What triggers leukemia?

When acute myeloid leukemia is first diagnosed, it appears as an overwhelming disease in need of immediate and aggressive treatment. However, both physicians and scientists ignore the fact that the evolution of the disease is latent in the patient, and—in many cases—takes many years to develop. Dr. Liran Shlush believes that this long, latent period might be an opportunity for early treatment—but that it also hides great mysteries.

Dr. Shlush is a medical doctor who practices at Rambam Hospital in Haifa and joined the Weizmann Institute’s Department of Immunology in the fall. He has been investigating acute myeloid leukemia (AML) using a “cell genealogy” approach, which has led to key insights. AML is a cancer of the myeloid line of blood cells that is characterized by runaway growth of abnormal white blood cells accumulating in the bone marrow and interfering with the production of normal blood cells. Although it is a relatively rare disease—accounting for just 1.2 percent of cancer deaths in the U.S.—its incidence is expected to increase as the population ages.

By tracking the “family history” of individual stem cells from the blood of AML patients and using deep sequencing to identify alterations in genes commonly mutated in the disease, Dr. Shlush and his collaborators were able to identify—for the first time—pre-leukemic stem cells. These mutant stem cells go on to form cancerous cells. Most cases of AML are diagnosed without any prior indication of cancer. Yet AML, like all cancers, arises from the multi-step accumulation of mutations.

Dr. Shlush says that, on average, AML cells already carry about 13 mutations at the time of diagnosis. When AML patients are treated with chemotherapy, the cancerous cells are killed, but these mutant stem cells remain. This finding holds significant promise for treatment, earlier diagnosis, and new screening methods for AML and perhaps other cancers as well. The editors of Nature Medicine selected his paper on this finding as one of the most notable advances in medicine in 2014 with great clinical and scientific implications.

A fusion of medicine and research

Ever since his undergraduate years, Dr. Shlush, who is from Haifa—and today is married with three kids—has been fully focused on medicine. Over the years, he was increasingly drawn to basic research and says he understood that the fluid combination of the two offers the best promise for advancing human health. He completed his BSc in medical sciences with honors, received his medical degree from the Technion, and went on to serve as Deputy Director of the Israel Navy Medical Institute during his military service. He completed a PhD in population genetics in 2012 at the Technion, and did a three-year residency in internal medicine at Rambam.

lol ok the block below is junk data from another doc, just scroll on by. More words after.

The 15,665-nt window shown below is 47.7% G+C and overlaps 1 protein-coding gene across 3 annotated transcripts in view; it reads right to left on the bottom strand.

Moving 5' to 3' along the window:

In 2012, he packed his bags for the University of Toronto, where he spent the next few years as both a postdoctoral research fellow and a clinical fellow with a focus on leukemia at Princess Margaret Cancer Centre. During his PhD and medical studies, Dr. Shlush studied leukemia evolution from diagnosis to relapse. He compared paired samples from AML patients at various stages of the disease and treatment and found that blood samples from AML patients at diagnosis contained the ancestral stem and progenitor cells that carried the initiating genetic events in AML. He was able to show that these leukemic stem cells actually survived chemotherapy and contributed to leukemia relapse. These studies have important implications for future approaches to prevent relapse by targeting the surviving pre-leukemic stem cells. 

He recently initiated a clinical study to track large cohorts of AML patients by taking samples from diagnosis, after therapy induction, and every three months during remission until relapse. Dr. Shlush continues to collaborate with his postdoctoral mentor, Dr. John E. Dick, and clinical mentor, Dr. Mark Minden, at Princess Margaret to study AML and other blood malignancies. 

At the Weizmann Institute, he is working with Prof. Amos Tanay from the Departments of Biological Regulation; and Computer Science and Applied Mathematics and Dr. Ido Amit from the Department of Immunology to look at the genetic and epigenetic regulation networks involved in these diseases. Meanwhile, he continues to work as a hematologist at Rambam to follow leukemia and patients with pre-leukemic conditions. “My clinical work focuses on the treatment of individuals with a pre-leukemic condition called myelodysplastic syndrome,” he says. “In this disease, bone marrow failure is the end result of malignant growth; about 20 percent of these cases will progress to AML.”

Dr. Liran Shlush is supported by the Abramson Family Center for Young Scientists, ACWIS Midwest Gala donors, the Estate of Leah Arbel, the Benoziyo Fund for the Advancement of Science, CNRS-Centre National de la Recherche Scientifique, David and Fela Shapell Family Foundation INCPM Fund for Preclinical Studies, Estate of David Turner, and the Morris & Ruth Wagner Marek Sutkiewicz Laboratory for Cancer Research. He is the incumbent of the Ruth and Louis Leland Career Development Chair.

Liran Shlush